Functional Dyspepsia Demystifying for Clinicians

Rome IV diagnostic criteria for functional dyspepsia necessitate the presence of one or more bothersome symptoms such as postprandial fullness, early satiation, epigastric pain or epigastric burning. Additionally, there should be no evidence of a disease, as determined by negative fi ndings in upper endoscopy, likely to explain the symptoms.

Immune function, infl ammation and epithelial permeability play a role in functional dyspepsia, with low-grade mucosal infl ammation, increased eosinophils and mast cells in the stomach and duodenum, and elevated duodenal eosinophil levels in both epigastric pain syndrome and postprandial distress syndrome cases. A higher incidence of atopy and food allergy is also noted.

Psychology is intertwined with functional dyspepsia, as anxiety and depression are commonly associated. Stress, whether from pain or psychological comorbidities, can upregulate the hypothalamic-pituitary-adrenal axis, increasing corticotropin-releasing hormone levels and activating local infl ammatory processes, potentially affecting gut function, including epithelial permeability, immune function and the microbiome.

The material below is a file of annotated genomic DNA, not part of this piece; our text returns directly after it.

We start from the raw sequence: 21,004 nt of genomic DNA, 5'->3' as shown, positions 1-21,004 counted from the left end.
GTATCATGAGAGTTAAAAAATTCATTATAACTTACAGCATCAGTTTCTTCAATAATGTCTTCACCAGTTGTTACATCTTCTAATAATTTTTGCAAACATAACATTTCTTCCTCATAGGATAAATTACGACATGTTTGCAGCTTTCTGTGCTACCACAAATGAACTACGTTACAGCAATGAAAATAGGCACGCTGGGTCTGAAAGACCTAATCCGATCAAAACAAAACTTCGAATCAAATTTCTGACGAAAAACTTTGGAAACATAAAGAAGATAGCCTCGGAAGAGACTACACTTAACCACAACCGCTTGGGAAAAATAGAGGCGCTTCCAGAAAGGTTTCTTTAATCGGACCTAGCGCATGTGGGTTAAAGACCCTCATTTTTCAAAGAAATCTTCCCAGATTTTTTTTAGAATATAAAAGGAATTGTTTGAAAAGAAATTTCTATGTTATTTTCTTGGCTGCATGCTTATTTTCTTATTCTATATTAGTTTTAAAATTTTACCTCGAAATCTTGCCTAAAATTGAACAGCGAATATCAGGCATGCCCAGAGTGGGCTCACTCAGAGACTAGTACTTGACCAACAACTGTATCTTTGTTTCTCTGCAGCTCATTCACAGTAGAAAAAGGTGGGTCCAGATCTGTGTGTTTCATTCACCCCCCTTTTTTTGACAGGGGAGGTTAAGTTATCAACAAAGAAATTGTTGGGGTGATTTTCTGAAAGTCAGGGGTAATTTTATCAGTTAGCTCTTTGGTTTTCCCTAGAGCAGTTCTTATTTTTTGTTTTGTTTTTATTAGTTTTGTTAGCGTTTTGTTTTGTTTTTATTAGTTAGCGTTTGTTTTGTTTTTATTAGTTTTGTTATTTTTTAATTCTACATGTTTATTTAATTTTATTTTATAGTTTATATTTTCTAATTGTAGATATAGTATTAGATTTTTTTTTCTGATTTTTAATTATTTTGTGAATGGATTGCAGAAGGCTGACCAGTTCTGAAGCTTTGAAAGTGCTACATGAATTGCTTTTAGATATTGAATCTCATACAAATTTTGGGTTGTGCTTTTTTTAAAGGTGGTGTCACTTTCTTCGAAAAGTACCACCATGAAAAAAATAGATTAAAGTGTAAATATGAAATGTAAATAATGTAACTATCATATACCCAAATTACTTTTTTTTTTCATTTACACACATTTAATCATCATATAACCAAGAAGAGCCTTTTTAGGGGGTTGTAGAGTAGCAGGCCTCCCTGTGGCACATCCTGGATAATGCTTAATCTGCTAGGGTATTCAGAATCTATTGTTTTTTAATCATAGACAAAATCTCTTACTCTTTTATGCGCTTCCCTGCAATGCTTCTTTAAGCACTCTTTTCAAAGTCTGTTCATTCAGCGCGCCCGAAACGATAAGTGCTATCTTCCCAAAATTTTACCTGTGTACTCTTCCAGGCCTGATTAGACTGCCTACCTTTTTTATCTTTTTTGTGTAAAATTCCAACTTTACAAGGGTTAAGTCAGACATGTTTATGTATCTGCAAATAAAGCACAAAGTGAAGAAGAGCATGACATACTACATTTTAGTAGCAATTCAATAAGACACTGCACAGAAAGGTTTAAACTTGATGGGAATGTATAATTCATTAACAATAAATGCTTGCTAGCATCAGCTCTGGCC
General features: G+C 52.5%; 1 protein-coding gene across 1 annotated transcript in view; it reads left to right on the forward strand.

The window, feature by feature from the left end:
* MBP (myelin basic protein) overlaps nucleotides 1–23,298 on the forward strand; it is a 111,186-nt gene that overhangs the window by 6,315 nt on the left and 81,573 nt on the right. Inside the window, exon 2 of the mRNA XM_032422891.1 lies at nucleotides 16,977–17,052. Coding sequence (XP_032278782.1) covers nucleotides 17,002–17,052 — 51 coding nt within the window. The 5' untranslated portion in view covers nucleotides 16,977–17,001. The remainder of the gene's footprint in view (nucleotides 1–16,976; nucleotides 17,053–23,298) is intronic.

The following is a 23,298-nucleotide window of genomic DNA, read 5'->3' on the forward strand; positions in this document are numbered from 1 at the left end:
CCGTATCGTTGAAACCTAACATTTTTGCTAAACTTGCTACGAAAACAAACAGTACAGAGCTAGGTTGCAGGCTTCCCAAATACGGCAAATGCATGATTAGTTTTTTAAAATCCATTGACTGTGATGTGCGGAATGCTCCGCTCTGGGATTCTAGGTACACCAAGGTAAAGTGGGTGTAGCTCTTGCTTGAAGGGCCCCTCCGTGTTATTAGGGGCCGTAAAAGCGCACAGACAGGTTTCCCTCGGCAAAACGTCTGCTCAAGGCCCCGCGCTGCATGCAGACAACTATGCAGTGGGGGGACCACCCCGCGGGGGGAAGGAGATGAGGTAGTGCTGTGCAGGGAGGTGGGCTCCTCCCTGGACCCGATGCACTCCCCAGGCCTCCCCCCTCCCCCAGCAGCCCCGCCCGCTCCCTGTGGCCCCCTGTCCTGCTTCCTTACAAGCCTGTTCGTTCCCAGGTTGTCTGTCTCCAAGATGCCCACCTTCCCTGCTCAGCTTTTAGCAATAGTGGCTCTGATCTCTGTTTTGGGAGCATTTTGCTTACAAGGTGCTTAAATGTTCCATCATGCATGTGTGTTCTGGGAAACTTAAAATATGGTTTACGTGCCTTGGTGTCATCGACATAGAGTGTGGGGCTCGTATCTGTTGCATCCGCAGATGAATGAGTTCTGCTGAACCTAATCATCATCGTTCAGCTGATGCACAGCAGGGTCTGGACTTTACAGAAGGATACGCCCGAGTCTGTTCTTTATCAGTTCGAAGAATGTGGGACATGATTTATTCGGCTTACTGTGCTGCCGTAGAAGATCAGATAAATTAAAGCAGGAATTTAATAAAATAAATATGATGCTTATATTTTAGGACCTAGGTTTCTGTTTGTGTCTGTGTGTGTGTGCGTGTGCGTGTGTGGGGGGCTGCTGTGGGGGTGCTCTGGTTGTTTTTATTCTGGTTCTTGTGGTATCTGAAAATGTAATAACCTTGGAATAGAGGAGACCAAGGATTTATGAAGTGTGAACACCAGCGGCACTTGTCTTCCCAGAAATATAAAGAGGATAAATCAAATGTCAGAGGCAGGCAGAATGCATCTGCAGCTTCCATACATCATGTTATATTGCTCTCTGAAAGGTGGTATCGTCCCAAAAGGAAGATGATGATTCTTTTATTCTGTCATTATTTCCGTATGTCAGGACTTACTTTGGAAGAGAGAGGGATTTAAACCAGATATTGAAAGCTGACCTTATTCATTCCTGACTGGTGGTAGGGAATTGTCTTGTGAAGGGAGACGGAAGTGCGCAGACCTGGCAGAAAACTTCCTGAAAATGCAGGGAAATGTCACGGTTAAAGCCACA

Overlap is a well-established phenomenon in functional GI disorders. Patients with overlap syndromes tend to experience more severe symptoms, with motor dysfunction in one GI tract segment impacting motility in another. Sensorimotor disorders are often generalized, and common mechanisms partially explain the observed overlap. 


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